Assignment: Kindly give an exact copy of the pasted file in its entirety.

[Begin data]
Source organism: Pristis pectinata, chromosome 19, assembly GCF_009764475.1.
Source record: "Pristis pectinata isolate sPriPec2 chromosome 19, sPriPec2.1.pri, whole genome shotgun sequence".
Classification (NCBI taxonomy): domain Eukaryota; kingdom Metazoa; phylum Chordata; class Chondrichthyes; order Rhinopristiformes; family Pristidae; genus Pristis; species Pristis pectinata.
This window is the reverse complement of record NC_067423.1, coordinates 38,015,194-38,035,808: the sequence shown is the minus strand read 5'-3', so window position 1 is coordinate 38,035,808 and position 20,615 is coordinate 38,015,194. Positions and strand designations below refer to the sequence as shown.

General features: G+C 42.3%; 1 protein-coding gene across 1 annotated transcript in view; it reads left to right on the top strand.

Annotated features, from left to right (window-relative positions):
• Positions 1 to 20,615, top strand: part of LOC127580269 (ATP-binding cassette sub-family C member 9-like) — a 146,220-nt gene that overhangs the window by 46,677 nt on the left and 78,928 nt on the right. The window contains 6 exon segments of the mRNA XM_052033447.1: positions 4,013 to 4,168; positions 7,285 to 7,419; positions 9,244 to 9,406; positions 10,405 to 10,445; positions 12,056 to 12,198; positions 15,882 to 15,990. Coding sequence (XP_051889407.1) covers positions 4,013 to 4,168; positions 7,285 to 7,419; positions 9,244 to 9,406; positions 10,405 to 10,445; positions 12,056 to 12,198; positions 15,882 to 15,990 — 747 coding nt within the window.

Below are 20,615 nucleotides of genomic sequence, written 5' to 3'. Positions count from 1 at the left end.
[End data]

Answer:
Source organism: Pristis pectinata, chromosome 19, assembly GCF_009764475.1.
Source record: "Pristis pectinata isolate sPriPec2 chromosome 19, sPriPec2.1.pri, whole genome shotgun sequence".
Classification (NCBI taxonomy): domain Eukaryota; kingdom Metazoa; phylum Chordata; class Chondrichthyes; order Rhinopristiformes; family Pristidae; genus Pristis; species Pristis pectinata.
This window is the reverse complement of record NC_067423.1, coordinates 38,015,194-38,035,808: the sequence shown is the minus strand read 5'-3', so window position 1 is coordinate 38,035,808 and position 20,615 is coordinate 38,015,194. Positions and strand designations below refer to the sequence as shown.

General features: G+C 42.3%; 1 protein-coding gene across 1 annotated transcript in view; it reads left to right on the top strand.

Annotated features, from left to right (window-relative positions):
• Positions 1 to 20,615, top strand: part of LOC127580269 (ATP-binding cassette sub-family C member 9-like) — a 146,220-nt gene that overhangs the window by 46,677 nt on the left and 78,928 nt on the right. The window contains 6 exon segments of the mRNA XM_052033447.1: positions 4,013 to 4,168; positions 7,285 to 7,419; positions 9,244 to 9,406; positions 10,405 to 10,445; positions 12,056 to 12,198; positions 15,882 to 15,990. Coding sequence (XP_051889407.1) covers positions 4,013 to 4,168; positions 7,285 to 7,419; positions 9,244 to 9,406; positions 10,405 to 10,445; positions 12,056 to 12,198; positions 15,882 to 15,990 — 747 coding nt within the window.

Below are 20,615 nucleotides of genomic sequence, written 5' to 3'. Positions count from 1 at the left end.